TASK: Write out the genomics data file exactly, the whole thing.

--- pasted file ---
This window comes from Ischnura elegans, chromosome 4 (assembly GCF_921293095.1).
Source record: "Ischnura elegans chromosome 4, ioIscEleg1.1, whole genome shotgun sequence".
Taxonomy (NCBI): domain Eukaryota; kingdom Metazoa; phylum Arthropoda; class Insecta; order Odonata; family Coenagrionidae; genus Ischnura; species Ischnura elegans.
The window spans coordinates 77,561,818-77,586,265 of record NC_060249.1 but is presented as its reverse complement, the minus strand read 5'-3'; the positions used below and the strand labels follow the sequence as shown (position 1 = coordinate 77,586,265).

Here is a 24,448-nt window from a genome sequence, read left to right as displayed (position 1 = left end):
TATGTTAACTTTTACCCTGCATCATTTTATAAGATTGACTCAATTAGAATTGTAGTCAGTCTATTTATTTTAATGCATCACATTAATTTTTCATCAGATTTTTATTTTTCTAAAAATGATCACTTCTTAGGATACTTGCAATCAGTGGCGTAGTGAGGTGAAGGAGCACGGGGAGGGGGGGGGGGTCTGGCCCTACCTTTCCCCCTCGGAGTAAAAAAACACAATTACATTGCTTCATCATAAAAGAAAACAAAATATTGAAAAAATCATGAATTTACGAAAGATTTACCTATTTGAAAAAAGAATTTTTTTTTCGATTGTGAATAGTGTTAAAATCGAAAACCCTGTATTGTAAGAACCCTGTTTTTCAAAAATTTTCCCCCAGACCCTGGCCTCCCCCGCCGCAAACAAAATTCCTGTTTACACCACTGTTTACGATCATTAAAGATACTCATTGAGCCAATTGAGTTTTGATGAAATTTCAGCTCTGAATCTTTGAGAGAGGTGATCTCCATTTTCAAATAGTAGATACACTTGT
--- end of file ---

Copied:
This window comes from Ischnura elegans, chromosome 4 (assembly GCF_921293095.1).
Source record: "Ischnura elegans chromosome 4, ioIscEleg1.1, whole genome shotgun sequence".
Taxonomy (NCBI): domain Eukaryota; kingdom Metazoa; phylum Arthropoda; class Insecta; order Odonata; family Coenagrionidae; genus Ischnura; species Ischnura elegans.
The window spans coordinates 77,561,818-77,586,265 of record NC_060249.1 but is presented as its reverse complement, the minus strand read 5'-3'; the positions used below and the strand labels follow the sequence as shown (position 1 = coordinate 77,586,265).

Here is a 24,448-nt window from a genome sequence, read left to right as displayed (position 1 = left end):
TATGTTAACTTTTACCCTGCATCATTTTATAAGATTGACTCAATTAGAATTGTAGTCAGTCTATTTATTTTAATGCATCACATTAATTTTTCATCAGATTTTTATTTTTCTAAAAATGATCACTTCTTAGGATACTTGCAATCAGTGGCGTAGTGAGGTGAAGGAGCACGGGGAGGGGGGGGGGGTCTGGCCCTACCTTTCCCCCTCGGAGTAAAAAAACACAATTACATTGCTTCATCATAAAAGAAAACAAAATATTGAAAAAATCATGAATTTACGAAAGATTTACCTATTTGAAAAAAGAATTTTTTTTTCGATTGTGAATAGTGTTAAAATCGAAAACCCTGTATTGTAAGAACCCTGTTTTTCAAAAATTTTCCCCCAGACCCTGGCCTCCCCCGCCGCAAACAAAATTCCTGTTTACACCACTGTTTACGATCATTAAAGATACTCATTGAGCCAATTGAGTTTTGATGAAATTTCAGCTCTGAATCTTTGAGAGAGGTGATCTCCATTTTCAAATAGTAGATACACTTGT